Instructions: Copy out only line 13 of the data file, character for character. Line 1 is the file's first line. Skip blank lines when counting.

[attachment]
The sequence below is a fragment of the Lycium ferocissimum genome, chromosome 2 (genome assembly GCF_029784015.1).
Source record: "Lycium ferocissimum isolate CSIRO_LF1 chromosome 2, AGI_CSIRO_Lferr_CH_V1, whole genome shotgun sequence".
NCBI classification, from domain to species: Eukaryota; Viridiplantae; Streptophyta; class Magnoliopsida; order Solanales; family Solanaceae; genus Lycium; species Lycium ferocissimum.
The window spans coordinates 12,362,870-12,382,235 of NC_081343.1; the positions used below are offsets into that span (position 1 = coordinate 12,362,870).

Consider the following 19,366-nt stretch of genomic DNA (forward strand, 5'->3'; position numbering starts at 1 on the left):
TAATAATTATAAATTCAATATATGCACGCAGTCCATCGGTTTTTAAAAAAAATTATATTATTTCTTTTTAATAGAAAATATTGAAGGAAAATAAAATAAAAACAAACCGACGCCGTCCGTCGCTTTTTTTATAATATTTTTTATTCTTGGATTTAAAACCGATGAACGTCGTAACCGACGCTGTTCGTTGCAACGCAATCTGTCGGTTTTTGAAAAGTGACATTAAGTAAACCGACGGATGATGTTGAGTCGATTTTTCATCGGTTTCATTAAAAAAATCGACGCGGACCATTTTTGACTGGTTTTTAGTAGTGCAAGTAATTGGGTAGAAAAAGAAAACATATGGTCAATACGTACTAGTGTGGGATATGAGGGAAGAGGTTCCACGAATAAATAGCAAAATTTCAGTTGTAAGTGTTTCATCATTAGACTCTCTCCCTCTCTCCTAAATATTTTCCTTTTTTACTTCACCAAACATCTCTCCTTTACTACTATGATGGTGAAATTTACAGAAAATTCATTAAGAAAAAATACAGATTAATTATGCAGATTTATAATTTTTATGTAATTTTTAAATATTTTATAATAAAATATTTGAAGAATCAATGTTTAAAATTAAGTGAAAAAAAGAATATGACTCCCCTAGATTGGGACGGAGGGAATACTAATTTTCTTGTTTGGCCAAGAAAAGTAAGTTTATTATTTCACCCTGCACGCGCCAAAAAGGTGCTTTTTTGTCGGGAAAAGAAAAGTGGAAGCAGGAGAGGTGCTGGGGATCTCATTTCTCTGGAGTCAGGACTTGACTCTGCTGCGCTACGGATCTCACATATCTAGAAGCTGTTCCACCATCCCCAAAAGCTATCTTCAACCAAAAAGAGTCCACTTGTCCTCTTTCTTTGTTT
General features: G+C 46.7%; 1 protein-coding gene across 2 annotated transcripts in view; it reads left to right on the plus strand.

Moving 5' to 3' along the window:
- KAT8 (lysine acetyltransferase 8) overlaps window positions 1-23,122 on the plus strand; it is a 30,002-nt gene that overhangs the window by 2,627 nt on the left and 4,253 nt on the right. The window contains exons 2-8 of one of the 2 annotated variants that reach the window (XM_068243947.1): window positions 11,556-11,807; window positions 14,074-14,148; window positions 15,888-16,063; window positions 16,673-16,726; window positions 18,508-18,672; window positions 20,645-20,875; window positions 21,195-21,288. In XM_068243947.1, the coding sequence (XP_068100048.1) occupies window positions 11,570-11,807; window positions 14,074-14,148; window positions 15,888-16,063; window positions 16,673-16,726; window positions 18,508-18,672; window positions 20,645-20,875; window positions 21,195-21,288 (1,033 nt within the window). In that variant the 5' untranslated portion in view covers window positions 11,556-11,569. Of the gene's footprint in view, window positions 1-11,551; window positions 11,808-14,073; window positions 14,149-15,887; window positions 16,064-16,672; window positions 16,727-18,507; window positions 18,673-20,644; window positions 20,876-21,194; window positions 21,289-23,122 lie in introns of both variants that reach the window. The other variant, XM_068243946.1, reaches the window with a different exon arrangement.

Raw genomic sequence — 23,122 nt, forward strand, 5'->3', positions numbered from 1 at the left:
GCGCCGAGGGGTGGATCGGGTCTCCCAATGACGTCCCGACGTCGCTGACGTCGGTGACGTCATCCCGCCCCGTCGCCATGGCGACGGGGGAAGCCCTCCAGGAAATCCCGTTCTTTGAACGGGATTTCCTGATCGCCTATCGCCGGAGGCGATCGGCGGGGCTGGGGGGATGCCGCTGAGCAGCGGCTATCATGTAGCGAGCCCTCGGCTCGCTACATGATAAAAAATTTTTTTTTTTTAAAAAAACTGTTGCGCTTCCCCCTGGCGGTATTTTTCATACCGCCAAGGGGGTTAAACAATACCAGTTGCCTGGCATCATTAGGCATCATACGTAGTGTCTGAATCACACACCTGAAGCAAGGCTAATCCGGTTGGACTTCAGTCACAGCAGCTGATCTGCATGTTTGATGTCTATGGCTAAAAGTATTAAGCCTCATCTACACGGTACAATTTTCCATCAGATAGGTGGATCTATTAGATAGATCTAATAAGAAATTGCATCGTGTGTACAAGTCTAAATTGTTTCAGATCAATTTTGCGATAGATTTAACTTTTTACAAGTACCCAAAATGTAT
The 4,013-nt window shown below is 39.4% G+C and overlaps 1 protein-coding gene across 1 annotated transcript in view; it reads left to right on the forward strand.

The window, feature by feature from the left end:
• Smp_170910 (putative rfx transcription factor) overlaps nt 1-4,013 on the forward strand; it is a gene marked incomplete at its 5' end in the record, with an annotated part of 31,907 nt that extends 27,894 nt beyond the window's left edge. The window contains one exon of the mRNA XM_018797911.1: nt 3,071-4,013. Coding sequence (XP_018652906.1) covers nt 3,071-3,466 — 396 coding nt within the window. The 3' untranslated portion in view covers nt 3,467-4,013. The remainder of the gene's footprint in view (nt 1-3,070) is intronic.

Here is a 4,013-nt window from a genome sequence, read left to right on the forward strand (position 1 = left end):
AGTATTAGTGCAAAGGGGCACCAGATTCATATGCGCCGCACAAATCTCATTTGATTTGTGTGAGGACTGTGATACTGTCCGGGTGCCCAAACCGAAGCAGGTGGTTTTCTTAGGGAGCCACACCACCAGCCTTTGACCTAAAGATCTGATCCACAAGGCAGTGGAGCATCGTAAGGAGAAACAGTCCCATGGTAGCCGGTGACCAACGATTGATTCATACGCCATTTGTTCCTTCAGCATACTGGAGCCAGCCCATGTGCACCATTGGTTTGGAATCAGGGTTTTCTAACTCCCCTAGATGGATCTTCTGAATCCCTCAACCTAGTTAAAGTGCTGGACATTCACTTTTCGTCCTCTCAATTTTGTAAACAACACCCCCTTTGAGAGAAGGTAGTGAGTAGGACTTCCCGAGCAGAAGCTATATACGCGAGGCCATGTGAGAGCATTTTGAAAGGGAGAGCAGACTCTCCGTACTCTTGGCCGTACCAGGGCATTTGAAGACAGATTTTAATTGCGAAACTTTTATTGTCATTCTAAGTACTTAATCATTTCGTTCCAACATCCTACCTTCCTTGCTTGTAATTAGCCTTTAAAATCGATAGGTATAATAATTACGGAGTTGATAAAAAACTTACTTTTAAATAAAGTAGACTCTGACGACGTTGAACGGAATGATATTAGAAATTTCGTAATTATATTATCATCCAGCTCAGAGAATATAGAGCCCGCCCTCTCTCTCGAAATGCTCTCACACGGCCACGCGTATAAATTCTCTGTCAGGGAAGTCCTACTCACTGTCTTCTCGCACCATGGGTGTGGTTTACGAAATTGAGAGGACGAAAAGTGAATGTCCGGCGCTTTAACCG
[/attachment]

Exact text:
The window, feature by feature from the left end: